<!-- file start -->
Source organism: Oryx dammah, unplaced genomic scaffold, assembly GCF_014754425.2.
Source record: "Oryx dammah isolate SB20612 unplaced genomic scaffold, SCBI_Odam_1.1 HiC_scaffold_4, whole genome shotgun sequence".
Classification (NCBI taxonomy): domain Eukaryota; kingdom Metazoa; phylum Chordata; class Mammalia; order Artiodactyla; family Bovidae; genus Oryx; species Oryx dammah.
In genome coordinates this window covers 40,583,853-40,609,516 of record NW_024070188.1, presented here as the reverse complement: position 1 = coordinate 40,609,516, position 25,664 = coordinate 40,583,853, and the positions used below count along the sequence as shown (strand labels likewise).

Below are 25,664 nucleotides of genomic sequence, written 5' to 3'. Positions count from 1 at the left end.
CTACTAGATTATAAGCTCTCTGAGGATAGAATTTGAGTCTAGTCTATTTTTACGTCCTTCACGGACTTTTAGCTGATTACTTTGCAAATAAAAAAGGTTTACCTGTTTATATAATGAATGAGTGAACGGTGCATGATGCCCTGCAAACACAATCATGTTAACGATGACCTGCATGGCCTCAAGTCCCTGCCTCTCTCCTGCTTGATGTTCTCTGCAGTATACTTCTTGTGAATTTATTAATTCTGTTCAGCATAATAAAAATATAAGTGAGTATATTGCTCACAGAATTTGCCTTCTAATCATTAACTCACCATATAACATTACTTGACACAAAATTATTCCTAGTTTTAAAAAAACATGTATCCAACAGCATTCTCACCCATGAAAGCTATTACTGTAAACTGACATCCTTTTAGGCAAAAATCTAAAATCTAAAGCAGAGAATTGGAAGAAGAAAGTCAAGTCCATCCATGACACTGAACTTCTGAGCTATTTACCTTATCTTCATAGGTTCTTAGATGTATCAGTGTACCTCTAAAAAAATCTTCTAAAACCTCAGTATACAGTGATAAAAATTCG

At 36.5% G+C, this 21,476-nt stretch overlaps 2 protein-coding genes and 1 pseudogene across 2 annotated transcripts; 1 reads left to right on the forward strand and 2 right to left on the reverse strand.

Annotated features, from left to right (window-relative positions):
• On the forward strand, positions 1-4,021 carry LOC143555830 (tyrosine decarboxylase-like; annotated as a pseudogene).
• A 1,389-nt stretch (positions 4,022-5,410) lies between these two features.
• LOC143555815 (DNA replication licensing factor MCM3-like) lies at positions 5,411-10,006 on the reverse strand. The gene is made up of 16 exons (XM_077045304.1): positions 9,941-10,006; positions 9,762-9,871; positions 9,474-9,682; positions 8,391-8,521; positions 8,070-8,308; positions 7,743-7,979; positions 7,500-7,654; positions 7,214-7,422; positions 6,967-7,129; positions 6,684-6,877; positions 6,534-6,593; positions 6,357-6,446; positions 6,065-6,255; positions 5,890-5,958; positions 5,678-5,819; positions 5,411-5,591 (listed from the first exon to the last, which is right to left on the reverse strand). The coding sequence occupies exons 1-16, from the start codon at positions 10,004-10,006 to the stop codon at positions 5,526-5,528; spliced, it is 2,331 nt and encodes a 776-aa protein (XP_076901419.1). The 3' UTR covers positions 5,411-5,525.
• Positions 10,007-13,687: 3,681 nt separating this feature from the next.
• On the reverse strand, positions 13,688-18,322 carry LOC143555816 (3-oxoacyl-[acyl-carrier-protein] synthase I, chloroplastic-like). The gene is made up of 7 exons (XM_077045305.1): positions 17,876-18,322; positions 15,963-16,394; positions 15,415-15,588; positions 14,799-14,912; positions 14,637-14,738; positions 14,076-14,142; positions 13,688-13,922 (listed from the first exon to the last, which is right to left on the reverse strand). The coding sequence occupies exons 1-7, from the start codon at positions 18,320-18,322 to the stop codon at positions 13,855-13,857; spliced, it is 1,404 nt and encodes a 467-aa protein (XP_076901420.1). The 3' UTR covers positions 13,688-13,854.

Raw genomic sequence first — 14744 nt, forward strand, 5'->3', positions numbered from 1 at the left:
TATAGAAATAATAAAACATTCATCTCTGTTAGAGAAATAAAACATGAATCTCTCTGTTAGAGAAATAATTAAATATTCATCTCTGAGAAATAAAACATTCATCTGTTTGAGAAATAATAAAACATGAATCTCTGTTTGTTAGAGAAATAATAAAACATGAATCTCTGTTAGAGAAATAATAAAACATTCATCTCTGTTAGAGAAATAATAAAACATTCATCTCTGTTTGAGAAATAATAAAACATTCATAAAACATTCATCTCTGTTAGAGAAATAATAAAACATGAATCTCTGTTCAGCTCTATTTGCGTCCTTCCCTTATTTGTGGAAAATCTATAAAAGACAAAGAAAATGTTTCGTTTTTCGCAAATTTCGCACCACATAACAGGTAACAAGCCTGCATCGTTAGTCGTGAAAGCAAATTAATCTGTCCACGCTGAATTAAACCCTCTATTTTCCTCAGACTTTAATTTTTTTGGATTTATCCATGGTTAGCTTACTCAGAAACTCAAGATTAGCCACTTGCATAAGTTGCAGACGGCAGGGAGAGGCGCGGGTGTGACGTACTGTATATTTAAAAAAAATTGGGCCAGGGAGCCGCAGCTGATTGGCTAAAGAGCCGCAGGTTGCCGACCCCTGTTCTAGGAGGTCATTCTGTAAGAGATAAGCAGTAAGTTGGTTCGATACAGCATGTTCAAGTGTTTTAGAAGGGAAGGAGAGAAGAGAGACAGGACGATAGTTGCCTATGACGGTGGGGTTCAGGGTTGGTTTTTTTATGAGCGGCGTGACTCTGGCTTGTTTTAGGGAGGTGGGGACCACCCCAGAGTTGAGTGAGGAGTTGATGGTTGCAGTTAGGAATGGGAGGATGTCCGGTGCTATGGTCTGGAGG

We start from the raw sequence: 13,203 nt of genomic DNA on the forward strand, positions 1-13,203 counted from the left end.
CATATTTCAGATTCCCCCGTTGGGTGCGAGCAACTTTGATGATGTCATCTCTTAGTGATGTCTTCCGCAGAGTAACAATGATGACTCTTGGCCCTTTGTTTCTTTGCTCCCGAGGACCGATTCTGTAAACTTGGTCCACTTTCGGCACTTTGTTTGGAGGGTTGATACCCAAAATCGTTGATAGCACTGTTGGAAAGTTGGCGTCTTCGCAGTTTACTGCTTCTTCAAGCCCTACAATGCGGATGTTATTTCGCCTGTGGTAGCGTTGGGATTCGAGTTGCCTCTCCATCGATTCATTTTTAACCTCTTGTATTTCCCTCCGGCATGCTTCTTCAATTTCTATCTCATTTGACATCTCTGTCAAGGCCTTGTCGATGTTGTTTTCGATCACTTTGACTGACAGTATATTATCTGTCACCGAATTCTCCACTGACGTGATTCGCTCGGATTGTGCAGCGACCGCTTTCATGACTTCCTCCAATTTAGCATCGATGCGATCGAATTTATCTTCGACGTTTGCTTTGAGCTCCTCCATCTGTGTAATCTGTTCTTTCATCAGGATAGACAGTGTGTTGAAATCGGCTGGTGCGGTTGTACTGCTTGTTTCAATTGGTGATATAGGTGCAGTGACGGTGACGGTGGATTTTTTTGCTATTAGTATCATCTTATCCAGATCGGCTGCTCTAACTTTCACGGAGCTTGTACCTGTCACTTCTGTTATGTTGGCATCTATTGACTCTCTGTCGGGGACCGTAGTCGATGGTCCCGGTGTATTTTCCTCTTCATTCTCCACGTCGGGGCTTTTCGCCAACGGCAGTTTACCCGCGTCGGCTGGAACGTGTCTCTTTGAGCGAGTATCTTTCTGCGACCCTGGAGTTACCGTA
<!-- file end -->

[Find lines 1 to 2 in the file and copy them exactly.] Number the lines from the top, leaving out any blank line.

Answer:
Source organism: Oryx dammah, unplaced genomic scaffold, assembly GCF_014754425.2.
Source record: "Oryx dammah isolate SB20612 unplaced genomic scaffold, SCBI_Odam_1.1 HiC_scaffold_4, whole genome shotgun sequence".